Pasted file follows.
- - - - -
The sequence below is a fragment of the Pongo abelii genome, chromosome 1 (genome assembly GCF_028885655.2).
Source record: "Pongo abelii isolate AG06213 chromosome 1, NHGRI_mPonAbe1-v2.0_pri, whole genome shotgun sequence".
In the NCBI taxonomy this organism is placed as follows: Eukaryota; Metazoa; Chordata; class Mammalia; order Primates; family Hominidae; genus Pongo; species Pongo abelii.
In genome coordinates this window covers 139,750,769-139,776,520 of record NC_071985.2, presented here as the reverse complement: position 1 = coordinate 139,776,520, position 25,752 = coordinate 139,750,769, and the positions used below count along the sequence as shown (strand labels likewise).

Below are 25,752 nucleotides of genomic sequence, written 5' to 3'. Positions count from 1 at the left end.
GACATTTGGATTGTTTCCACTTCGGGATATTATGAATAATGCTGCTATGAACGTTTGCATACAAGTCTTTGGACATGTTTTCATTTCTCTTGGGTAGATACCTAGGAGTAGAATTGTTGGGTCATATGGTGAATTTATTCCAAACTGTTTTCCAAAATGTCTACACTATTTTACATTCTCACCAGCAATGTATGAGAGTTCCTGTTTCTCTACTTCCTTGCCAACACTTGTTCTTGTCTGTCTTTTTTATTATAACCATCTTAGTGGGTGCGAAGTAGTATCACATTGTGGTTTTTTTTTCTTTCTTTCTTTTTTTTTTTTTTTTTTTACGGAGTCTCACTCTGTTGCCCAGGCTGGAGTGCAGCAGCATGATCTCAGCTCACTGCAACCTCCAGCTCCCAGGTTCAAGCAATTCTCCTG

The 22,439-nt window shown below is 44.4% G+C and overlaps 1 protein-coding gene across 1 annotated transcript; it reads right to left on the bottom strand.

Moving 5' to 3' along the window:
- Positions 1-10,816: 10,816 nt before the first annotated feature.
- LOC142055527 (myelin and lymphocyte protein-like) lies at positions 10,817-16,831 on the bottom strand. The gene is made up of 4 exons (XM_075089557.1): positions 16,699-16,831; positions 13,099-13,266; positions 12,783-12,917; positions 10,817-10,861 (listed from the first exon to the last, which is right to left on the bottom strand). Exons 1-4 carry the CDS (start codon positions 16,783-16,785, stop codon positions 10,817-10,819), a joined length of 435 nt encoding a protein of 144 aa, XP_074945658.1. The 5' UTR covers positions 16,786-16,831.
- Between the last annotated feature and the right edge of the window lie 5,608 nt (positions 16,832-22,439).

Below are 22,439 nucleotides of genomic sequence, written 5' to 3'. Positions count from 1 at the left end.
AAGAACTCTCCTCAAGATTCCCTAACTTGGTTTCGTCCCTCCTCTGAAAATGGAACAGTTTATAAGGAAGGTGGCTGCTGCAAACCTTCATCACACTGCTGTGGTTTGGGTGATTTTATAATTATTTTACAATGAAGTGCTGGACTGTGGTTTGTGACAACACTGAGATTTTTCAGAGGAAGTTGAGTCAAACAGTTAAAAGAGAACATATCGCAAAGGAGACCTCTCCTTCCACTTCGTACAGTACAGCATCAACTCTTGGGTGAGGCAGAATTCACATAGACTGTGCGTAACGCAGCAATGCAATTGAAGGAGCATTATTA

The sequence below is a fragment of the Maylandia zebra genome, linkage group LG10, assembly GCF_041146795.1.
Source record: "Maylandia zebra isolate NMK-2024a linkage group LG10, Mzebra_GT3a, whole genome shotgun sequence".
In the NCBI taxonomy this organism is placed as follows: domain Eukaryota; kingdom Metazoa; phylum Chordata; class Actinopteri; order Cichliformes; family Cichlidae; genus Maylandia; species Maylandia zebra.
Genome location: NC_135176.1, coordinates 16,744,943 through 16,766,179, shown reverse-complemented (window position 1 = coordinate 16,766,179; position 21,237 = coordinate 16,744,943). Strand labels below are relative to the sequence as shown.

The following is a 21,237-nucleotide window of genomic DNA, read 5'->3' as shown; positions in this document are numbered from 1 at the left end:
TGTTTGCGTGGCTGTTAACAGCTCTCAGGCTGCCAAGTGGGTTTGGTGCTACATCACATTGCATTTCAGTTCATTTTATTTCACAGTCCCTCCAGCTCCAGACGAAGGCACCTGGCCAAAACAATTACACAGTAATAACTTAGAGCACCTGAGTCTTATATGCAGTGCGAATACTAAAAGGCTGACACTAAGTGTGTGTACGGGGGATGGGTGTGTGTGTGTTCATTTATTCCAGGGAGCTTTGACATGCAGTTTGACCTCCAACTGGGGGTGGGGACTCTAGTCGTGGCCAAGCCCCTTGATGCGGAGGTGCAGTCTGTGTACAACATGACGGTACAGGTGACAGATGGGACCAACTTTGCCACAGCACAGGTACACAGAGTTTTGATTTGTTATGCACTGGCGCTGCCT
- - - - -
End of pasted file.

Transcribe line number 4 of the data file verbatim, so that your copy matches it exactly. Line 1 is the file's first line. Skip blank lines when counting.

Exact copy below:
In genome coordinates this window covers 139,750,769-139,776,520 of record NC_071985.2, presented here as the reverse complement: position 1 = coordinate 139,776,520, position 25,752 = coordinate 139,750,769, and the positions used below count along the sequence as shown (strand labels likewise).